Source Pravda.Ru

Celebrations dedicated to the Day of Russian State Flag

Celebrations dedicated to the Day of Russian State Flag will be held in Moscow on August 19th-22nd.

In August 1991 the Russian tricolour, Russia's white, blue and red historical flag, became one of the symbols for the GKChP (the State Committee for Emergency Situation) - a group of conservative party nomenclature, which opposed the policy of reforms carried out in the country. Upon the initiative of the GKChP USSR President Mikhail Gorbachev, who had been on his vacation in Foros (Crimea, today's Ukraine), was arrested. Under the tricolour flag (instead of the red Soviet flag) people gathered in front of the White House, which was occupied at that moment by the executive bodies of Russia, one of the 15 USSR republics.

The White House became the place, where the tricolour flag was raised for the first time and afterwards became the State Flag of the new democratic Russia.

"Holiday of Russia's Free People" will be held in Moscow on Monday. On Monday evening the defendants of the White House will gather in front of it and will hold a rally, Chairman of the Organising Committee of Celebrating Events Vladimir Komchatov disclosed to journalists.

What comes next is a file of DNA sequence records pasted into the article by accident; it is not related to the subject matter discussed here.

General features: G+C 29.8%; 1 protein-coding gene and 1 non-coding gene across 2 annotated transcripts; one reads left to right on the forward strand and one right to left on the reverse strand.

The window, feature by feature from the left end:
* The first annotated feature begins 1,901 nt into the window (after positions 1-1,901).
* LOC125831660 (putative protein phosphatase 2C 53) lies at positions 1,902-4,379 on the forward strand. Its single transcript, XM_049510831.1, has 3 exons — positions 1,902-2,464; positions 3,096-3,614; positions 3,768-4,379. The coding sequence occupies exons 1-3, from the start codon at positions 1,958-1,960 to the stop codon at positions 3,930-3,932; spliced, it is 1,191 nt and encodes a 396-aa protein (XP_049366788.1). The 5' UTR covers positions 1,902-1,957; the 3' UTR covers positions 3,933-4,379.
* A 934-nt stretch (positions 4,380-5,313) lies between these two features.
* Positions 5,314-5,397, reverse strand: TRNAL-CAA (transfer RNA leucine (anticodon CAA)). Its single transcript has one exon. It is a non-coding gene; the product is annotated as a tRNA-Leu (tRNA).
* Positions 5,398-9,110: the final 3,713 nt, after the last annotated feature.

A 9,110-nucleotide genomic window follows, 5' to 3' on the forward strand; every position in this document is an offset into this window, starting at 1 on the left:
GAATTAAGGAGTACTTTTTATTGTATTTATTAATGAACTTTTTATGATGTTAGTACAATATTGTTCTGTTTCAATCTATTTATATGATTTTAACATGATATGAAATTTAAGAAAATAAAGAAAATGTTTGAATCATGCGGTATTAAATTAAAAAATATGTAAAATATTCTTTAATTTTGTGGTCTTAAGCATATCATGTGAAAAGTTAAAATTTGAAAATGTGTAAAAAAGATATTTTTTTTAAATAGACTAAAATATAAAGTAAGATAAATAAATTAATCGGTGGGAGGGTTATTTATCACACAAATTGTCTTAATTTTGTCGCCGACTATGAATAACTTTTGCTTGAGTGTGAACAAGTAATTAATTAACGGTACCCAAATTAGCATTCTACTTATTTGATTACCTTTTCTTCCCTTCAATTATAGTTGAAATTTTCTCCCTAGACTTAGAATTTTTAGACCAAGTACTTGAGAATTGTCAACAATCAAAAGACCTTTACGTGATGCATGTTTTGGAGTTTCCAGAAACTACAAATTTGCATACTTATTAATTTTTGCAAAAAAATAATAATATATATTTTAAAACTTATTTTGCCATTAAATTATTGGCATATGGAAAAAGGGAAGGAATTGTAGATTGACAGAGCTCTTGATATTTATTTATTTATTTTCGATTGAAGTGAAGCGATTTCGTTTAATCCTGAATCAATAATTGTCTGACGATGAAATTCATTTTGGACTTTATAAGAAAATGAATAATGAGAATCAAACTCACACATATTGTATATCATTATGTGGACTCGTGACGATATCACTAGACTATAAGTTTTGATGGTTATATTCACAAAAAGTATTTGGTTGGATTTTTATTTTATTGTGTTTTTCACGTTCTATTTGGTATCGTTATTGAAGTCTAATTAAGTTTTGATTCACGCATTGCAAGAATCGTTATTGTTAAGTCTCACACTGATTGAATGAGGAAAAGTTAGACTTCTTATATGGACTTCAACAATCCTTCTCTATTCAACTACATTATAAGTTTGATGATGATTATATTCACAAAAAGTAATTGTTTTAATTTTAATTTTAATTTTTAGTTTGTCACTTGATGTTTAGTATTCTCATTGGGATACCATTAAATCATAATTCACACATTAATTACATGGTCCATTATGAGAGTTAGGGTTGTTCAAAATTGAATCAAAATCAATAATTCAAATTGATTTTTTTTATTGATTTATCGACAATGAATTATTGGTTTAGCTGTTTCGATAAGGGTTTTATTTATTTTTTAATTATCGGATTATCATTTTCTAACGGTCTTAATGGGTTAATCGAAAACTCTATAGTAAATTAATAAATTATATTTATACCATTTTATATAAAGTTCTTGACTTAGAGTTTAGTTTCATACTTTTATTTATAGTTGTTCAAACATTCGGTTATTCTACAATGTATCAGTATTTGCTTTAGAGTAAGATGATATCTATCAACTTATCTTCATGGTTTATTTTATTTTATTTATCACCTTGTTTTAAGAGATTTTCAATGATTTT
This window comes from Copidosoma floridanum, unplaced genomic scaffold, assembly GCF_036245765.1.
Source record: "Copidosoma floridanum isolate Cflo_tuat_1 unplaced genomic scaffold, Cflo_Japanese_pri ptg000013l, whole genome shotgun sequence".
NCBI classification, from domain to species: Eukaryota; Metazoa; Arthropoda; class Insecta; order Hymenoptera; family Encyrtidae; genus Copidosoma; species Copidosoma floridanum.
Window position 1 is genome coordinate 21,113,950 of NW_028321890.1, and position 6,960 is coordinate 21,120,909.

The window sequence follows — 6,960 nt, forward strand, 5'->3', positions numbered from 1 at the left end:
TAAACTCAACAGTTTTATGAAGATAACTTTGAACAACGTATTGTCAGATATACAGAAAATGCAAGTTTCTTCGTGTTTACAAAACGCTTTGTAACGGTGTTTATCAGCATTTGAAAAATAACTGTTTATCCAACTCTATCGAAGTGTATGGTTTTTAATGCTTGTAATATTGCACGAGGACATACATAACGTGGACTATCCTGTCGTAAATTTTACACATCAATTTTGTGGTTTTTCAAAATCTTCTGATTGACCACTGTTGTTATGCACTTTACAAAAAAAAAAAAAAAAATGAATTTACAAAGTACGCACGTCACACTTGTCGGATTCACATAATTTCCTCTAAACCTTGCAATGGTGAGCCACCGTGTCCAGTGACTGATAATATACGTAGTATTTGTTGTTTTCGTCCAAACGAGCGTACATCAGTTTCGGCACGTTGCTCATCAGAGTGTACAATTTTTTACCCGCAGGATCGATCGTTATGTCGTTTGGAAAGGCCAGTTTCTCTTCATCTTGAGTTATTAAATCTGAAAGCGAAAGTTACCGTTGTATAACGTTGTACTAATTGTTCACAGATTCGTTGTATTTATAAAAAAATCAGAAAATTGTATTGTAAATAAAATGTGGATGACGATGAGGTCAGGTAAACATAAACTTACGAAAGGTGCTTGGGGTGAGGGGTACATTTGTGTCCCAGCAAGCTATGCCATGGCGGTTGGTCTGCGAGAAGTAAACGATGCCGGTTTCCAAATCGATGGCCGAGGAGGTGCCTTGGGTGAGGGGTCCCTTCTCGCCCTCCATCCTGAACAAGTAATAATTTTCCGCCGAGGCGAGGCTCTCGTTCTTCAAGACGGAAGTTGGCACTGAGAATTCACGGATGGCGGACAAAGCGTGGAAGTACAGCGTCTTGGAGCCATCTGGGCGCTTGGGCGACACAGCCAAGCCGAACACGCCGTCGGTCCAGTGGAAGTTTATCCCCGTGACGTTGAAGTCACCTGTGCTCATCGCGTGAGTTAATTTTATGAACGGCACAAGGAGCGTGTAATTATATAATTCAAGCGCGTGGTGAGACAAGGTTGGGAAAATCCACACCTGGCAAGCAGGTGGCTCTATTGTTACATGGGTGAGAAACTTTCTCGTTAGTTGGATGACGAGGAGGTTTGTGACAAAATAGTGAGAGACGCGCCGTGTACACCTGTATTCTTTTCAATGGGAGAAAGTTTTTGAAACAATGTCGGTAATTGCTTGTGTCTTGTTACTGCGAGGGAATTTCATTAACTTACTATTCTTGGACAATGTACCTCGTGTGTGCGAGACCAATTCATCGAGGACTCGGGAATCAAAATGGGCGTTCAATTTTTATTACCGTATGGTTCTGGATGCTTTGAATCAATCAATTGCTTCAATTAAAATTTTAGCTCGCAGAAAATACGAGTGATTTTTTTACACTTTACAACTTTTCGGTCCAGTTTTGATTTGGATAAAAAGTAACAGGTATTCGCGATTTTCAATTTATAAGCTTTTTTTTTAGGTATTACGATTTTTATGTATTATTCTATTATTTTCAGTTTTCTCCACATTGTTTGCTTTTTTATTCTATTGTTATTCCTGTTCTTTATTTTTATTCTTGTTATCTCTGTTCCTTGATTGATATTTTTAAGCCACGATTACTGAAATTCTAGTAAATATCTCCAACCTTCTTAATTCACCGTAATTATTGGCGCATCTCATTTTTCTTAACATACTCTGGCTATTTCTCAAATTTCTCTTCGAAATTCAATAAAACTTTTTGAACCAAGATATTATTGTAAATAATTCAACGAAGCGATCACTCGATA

A procession towards the Memorable sign in Novy Arbat (Moscow's downtown), erected to those who died during the August events of 1991, is scheduled for Tuesday and will be followed by the commemoration. On Wednesday wreaths and flowers will be laid to the graves in Vagankovskoye cemetery where the defendants of the White House are buried.

On August 22nd a rally will be held followed by the solemn hoisting of the Russian State Flag in the Square of Independent Russia near the White House.

Several years ago, a prominent Indonesian businessman who now resides in Canada, insisted on meeting me in a back room of one of Jakarta's posh restaurants. An avid reader of mine, he 'had something urgent to tell me', after finding out that our paths were going to be crossing in this destroyed and hopelessly polluted Indonesian capital.

Capitalism reduced Indonesian cities to infested carcases

Several years ago, a prominent Indonesian businessman who now resides in Canada, insisted on meeting me in a back room of one of Jakarta's posh restaurants. An avid reader of mine, he 'had something urgent to tell me', after finding out that our paths were going to be crossing in this destroyed and hopelessly polluted Indonesian capital.

Capitalism reduced Indonesian cities to infested carcases